The real meat of science is in the randomized controlled trial. That means taking two groups of people, putting one through an experiment and one through a control, and seeing if there is a difference in outcomes between the groups. When it comes to mental illness, we did have some data for the use of randomized controlled trials of certain diets and some mood outcomes. All of these studies had depression as one of the measured endpoints, but none of these were in a group of depressed people trying different diets to feel better. The measures of depression were just collected along the way of a trial looking at something else (such as heart disease). In these trials, changing diet to various options (such as Mediterranean or lower cholesterol) didn’t worsen symptoms of depressed mood, but only diet trials that didn’t restrict red meat or weren’t described as “low cholesterol” diets were effective in lowering measures of depression by the end of the study. Another randomized therapy trial for early depression in the elderly used a nutritional instruction arm as the control (thinking that food instruction was neutral and wouldn’t help mental health), finding it equal to a type of community-based psychotherapy in preventing worsening of depression.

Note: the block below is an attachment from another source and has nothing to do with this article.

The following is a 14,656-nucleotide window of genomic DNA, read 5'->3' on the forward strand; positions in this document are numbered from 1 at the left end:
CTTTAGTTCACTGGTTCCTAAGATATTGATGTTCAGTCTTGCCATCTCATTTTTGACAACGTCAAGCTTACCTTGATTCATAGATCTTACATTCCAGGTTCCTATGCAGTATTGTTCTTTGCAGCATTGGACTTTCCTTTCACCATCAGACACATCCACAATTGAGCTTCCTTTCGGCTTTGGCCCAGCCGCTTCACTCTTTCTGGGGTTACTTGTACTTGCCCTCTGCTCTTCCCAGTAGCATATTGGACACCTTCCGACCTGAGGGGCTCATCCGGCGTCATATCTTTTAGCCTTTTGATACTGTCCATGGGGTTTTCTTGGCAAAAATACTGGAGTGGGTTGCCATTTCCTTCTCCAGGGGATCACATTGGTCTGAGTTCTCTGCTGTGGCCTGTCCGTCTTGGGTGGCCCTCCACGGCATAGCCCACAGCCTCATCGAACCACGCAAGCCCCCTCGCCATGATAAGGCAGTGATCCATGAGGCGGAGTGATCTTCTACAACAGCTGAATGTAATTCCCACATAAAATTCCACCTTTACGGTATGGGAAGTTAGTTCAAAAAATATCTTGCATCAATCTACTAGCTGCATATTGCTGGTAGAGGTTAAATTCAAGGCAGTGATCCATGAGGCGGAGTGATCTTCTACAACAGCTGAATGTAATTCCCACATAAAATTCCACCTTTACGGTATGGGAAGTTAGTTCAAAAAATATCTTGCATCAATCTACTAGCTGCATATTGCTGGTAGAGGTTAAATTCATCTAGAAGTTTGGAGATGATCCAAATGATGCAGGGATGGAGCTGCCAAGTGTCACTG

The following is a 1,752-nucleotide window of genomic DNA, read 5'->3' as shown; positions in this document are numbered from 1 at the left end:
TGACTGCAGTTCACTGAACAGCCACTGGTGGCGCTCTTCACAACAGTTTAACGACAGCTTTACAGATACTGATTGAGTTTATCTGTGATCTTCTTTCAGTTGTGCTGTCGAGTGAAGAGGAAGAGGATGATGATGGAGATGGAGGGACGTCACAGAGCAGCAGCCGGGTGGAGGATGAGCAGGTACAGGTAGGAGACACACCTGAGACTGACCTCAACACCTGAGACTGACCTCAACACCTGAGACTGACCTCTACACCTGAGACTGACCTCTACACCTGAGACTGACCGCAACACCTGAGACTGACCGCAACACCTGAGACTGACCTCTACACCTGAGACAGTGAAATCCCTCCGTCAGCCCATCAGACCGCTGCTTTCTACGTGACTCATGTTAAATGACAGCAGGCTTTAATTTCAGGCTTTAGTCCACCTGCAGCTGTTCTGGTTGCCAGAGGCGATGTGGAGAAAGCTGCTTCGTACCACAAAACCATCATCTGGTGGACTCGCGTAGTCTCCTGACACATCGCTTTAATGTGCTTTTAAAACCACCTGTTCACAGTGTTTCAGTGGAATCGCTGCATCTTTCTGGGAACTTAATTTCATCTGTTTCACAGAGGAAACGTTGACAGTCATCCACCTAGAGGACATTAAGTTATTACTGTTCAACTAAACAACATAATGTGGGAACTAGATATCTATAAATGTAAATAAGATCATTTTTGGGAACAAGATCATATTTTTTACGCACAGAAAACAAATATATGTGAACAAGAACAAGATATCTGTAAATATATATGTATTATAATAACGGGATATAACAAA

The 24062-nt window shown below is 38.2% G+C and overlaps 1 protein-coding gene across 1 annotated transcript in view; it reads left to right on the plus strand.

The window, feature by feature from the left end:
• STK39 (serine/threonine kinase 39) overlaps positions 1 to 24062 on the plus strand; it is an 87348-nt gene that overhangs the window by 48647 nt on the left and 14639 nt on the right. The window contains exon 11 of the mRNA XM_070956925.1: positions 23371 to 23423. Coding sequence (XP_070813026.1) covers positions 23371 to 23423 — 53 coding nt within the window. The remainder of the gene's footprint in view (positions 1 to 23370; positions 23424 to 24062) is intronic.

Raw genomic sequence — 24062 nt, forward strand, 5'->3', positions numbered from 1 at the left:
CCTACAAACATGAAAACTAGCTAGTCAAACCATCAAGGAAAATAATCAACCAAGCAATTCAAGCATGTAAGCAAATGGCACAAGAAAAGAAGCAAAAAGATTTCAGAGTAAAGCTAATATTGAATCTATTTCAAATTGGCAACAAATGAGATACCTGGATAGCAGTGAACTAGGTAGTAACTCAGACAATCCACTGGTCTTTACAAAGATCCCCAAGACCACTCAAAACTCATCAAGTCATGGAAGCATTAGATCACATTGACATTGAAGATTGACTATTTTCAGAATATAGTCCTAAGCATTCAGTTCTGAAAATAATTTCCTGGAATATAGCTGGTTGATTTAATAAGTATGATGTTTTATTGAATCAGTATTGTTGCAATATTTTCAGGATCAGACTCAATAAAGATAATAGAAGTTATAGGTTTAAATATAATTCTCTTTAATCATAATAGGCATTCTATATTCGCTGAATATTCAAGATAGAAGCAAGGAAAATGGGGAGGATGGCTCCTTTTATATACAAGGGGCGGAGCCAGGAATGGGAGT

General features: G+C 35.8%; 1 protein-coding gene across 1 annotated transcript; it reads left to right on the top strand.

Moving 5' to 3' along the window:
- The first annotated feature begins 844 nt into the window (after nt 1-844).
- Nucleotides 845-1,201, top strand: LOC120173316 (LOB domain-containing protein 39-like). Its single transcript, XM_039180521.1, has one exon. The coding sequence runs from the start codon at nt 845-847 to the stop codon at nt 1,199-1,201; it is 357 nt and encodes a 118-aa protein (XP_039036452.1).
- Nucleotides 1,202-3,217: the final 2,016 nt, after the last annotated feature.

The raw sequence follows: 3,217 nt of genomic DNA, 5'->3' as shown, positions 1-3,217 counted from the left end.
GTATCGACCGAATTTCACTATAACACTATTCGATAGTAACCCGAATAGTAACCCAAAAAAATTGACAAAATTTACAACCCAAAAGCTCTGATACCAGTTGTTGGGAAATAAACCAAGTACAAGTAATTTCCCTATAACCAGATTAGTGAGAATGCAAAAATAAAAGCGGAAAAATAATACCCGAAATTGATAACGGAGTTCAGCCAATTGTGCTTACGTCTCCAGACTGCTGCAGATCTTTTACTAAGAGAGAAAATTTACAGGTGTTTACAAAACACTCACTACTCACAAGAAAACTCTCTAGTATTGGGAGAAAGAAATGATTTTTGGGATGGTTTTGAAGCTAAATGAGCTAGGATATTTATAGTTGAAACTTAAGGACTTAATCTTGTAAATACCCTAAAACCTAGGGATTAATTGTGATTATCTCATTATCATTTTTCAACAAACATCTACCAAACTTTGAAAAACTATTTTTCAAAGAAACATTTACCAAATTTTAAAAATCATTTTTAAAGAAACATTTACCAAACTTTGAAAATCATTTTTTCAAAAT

This year, finally, we have the SMILES trial, the very first dietary trial to look specifically at a dietary treatment in a depressed population in a mental health setting. Participants met criteria for depression and many were already being treated with standard therapy, meds, or both. The designers of this trial took the preponderance of observational and controlled data we already have for general and mental health and decided to train people using dietary advice, nutritional counseling, and motivational interviewing directed at eating a “modified Mediterranean diet” that combined the Australian Dietary Guidelines and the Dietary Guidelines for Adults in Greece. They recommended eating whole grains, vegetables, fruit, legumes, unsweetened dairy, raw nuts, fish, chicken, eggs, red meat (up to three servings per week), and olive oil. Everyone in the study met criteria for a depressive disorder…